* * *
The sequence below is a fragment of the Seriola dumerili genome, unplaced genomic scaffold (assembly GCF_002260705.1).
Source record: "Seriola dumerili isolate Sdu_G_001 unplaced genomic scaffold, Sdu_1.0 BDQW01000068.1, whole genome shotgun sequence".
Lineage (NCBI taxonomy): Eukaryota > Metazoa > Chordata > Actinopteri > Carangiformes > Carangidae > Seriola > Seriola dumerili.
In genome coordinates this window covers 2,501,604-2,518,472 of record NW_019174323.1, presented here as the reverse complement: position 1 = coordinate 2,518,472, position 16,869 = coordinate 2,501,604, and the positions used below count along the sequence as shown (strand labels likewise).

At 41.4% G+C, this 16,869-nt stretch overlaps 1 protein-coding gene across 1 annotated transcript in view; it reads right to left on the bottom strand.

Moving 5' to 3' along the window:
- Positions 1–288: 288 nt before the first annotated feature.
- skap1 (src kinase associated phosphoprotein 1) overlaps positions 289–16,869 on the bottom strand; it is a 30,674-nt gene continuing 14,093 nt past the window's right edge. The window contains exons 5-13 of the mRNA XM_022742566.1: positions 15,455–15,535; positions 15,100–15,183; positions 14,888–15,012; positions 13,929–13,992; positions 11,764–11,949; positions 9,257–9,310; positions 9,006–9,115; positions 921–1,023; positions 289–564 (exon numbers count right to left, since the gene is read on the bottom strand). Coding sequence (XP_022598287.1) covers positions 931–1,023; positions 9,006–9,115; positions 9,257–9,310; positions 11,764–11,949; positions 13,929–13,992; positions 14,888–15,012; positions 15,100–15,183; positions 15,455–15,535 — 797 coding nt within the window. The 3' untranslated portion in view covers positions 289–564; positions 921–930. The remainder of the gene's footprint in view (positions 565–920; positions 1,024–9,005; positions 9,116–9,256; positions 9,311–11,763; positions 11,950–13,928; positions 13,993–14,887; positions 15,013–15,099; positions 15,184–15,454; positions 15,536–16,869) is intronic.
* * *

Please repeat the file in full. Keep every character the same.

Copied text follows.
The sequence below is a fragment of the Seriola dumerili genome, unplaced genomic scaffold (assembly GCF_002260705.1).
Source record: "Seriola dumerili isolate Sdu_G_001 unplaced genomic scaffold, Sdu_1.0 BDQW01000068.1, whole genome shotgun sequence".
Lineage (NCBI taxonomy): Eukaryota > Metazoa > Chordata > Actinopteri > Carangiformes > Carangidae > Seriola > Seriola dumerili.
In genome coordinates this window covers 2,501,604-2,518,472 of record NW_019174323.1, presented here as the reverse complement: position 1 = coordinate 2,518,472, position 16,869 = coordinate 2,501,604, and the positions used below count along the sequence as shown (strand labels likewise).

At 41.4% G+C, this 16,869-nt stretch overlaps 1 protein-coding gene across 1 annotated transcript in view; it reads right to left on the bottom strand.

Moving 5' to 3' along the window:
- Positions 1–288: 288 nt before the first annotated feature.
- skap1 (src kinase associated phosphoprotein 1) overlaps positions 289–16,869 on the bottom strand; it is a 30,674-nt gene continuing 14,093 nt past the window's right edge. The window contains exons 5-13 of the mRNA XM_022742566.1: positions 15,455–15,535; positions 15,100–15,183; positions 14,888–15,012; positions 13,929–13,992; positions 11,764–11,949; positions 9,257–9,310; positions 9,006–9,115; positions 921–1,023; positions 289–564 (exon numbers count right to left, since the gene is read on the bottom strand). Coding sequence (XP_022598287.1) covers positions 931–1,023; positions 9,006–9,115; positions 9,257–9,310; positions 11,764–11,949; positions 13,929–13,992; positions 14,888–15,012; positions 15,100–15,183; positions 15,455–15,535 — 797 coding nt within the window. The 3' untranslated portion in view covers positions 289–564; positions 921–930. The remainder of the gene's footprint in view (positions 565–920; positions 1,024–9,005; positions 9,116–9,256; positions 9,311–11,763; positions 11,950–13,928; positions 13,993–14,887; positions 15,013–15,099; positions 15,184–15,454; positions 15,536–16,869) is intronic.